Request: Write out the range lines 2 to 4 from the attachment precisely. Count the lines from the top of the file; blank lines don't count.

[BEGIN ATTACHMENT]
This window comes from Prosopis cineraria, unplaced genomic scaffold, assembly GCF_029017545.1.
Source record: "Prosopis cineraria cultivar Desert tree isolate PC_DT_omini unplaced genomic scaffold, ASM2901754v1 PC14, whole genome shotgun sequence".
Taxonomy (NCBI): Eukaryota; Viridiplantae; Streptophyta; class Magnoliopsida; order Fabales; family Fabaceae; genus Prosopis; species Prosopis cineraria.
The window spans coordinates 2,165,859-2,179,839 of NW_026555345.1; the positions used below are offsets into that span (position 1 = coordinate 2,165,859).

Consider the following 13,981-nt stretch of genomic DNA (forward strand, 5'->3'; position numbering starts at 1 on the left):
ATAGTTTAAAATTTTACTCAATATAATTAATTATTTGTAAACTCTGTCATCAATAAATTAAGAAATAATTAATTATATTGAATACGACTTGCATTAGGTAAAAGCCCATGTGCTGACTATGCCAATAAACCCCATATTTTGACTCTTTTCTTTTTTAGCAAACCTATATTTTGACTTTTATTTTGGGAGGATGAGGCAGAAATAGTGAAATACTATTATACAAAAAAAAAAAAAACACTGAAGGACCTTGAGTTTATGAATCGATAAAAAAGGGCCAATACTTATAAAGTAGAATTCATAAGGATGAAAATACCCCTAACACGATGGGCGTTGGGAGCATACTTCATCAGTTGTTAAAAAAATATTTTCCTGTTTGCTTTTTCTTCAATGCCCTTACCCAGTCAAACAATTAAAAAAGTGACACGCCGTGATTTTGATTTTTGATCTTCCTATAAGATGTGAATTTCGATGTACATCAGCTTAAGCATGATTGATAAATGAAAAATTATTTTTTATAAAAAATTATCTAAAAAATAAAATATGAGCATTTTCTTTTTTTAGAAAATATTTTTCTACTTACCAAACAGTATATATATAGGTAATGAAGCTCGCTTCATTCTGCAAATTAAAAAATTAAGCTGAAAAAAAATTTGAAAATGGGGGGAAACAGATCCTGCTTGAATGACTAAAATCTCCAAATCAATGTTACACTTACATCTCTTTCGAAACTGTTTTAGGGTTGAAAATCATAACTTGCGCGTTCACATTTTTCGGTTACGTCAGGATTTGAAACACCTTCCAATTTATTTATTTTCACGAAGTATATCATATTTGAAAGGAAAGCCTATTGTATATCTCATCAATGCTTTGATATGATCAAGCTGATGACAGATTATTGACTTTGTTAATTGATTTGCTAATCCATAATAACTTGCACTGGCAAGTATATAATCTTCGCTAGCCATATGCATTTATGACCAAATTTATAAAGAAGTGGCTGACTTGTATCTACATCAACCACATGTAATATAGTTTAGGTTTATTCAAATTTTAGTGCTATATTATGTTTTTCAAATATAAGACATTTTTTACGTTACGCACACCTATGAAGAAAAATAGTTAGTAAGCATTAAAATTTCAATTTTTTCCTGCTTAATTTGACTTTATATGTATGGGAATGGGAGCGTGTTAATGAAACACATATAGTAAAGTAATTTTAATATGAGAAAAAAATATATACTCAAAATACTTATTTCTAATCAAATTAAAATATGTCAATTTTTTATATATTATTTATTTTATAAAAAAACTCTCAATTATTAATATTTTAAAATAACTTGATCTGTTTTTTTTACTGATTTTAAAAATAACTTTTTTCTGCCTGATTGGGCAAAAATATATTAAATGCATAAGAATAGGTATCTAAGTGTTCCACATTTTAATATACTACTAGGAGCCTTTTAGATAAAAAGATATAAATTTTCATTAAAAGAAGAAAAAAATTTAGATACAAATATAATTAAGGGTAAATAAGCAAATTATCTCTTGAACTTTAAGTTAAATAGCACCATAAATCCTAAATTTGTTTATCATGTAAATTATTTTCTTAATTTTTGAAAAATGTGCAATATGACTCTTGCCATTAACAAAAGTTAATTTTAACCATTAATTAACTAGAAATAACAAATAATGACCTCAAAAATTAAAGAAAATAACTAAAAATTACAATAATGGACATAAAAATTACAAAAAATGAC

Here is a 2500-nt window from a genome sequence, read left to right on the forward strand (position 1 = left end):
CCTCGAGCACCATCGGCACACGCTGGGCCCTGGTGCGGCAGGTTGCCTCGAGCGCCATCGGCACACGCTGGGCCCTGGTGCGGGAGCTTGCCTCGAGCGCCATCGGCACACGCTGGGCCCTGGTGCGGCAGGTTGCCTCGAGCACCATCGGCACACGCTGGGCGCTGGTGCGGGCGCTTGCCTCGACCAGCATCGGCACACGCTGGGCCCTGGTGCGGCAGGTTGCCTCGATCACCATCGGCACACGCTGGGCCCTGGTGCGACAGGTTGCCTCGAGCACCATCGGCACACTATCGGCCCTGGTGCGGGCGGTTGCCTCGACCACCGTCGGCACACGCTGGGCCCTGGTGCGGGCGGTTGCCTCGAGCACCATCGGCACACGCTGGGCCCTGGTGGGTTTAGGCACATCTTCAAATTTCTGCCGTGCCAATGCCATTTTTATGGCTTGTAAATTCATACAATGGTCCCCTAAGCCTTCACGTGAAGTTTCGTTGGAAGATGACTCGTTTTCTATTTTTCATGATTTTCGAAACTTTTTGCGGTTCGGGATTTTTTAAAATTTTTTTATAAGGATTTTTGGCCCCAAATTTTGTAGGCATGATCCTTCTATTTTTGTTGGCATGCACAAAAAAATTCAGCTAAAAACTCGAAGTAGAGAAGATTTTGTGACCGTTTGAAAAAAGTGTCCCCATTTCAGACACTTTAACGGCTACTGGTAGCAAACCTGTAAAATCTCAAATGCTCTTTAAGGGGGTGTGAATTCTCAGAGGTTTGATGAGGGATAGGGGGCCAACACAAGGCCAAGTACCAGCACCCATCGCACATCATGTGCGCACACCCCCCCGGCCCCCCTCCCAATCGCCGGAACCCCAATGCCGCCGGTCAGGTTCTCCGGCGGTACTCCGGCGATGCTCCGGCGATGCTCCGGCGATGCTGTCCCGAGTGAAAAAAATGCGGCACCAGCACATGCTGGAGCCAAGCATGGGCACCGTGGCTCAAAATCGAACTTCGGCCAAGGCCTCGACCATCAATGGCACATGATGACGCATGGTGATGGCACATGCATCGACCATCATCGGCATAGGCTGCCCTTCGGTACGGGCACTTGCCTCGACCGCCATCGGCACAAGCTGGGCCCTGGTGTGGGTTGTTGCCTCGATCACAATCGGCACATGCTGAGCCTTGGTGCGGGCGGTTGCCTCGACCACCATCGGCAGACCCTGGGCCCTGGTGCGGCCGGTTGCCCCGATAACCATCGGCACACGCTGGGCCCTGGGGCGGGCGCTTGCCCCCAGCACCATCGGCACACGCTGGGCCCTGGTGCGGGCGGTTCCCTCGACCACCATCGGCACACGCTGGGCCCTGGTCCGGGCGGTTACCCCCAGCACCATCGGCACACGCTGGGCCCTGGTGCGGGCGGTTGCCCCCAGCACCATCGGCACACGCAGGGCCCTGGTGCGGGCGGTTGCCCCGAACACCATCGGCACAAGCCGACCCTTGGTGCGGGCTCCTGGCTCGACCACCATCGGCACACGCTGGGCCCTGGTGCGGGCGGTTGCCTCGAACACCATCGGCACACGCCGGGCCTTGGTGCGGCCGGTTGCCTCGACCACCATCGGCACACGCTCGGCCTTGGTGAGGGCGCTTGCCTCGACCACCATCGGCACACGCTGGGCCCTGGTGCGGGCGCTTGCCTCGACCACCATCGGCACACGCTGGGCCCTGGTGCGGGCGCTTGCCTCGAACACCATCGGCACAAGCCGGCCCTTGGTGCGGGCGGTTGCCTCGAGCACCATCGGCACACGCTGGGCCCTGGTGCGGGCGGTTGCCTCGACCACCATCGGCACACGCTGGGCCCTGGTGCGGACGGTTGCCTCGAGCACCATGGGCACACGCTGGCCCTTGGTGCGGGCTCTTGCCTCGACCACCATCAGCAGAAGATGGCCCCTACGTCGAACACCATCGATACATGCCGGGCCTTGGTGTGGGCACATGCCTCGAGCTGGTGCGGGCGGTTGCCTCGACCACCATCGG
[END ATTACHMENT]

Source record: "Prosopis cineraria cultivar Desert tree isolate PC_DT_omini unplaced genomic scaffold, ASM2901754v1 PC14, whole genome shotgun sequence".
Taxonomy (NCBI): Eukaryota; Viridiplantae; Streptophyta; class Magnoliopsida; order Fabales; family Fabaceae; genus Prosopis; species Prosopis cineraria.
The window spans coordinates 2,165,859-2,179,839 of NW_026555345.1; the positions used below are offsets into that span (position 1 = coordinate 2,165,859).